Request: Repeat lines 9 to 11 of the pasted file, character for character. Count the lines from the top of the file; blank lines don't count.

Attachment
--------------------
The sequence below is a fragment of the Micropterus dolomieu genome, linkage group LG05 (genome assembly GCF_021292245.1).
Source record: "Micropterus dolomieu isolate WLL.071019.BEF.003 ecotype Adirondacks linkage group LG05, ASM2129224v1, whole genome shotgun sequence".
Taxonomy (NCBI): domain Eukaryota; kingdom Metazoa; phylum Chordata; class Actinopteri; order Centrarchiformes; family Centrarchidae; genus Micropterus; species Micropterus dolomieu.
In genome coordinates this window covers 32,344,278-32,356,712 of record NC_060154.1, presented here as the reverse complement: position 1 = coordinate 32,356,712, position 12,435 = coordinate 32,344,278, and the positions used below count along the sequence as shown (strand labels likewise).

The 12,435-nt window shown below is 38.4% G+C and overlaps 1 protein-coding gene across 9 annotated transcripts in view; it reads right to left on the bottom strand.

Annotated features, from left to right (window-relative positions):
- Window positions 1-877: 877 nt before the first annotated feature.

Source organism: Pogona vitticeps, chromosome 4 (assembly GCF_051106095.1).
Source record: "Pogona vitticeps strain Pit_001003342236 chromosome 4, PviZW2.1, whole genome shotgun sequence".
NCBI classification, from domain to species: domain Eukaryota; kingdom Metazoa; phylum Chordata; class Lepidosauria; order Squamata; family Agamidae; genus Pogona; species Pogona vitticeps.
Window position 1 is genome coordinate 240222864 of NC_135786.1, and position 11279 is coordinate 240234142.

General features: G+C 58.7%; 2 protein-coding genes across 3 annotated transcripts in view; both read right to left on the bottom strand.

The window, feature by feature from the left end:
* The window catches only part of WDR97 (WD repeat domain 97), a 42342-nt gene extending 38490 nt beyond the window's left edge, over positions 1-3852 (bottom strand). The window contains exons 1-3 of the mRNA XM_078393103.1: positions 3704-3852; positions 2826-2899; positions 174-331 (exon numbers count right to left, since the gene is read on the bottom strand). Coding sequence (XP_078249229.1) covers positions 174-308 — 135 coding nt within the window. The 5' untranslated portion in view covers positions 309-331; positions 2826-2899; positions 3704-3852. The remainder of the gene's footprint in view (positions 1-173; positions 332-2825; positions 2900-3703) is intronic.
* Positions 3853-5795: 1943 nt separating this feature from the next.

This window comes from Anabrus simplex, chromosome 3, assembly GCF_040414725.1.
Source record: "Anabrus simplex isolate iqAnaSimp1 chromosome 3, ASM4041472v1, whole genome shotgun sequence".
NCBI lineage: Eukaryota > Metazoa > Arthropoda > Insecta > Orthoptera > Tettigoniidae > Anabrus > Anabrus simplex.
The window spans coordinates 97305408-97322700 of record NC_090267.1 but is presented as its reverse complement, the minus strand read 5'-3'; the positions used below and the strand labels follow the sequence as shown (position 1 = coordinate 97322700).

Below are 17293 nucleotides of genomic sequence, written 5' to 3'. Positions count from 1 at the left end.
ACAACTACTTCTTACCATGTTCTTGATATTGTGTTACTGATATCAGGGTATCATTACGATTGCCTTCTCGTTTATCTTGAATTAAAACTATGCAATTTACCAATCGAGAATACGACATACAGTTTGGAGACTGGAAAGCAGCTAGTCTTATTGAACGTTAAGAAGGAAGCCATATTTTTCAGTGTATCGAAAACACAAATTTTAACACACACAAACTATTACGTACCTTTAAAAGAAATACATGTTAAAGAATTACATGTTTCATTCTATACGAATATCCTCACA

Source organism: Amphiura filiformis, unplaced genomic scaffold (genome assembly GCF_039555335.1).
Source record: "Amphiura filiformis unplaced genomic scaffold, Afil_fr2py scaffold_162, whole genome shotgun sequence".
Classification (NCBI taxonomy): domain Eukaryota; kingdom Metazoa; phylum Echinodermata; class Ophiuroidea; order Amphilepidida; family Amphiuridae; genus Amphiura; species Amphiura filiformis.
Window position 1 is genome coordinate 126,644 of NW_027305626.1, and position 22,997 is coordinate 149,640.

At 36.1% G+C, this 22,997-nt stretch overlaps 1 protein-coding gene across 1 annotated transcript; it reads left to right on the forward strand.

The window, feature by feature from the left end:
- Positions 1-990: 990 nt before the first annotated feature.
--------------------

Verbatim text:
Source record: "Pogona vitticeps strain Pit_001003342236 chromosome 4, PviZW2.1, whole genome shotgun sequence".
NCBI classification, from domain to species: domain Eukaryota; kingdom Metazoa; phylum Chordata; class Lepidosauria; order Squamata; family Agamidae; genus Pogona; species Pogona vitticeps.
Window position 1 is genome coordinate 240222864 of NC_135786.1, and position 11279 is coordinate 240234142.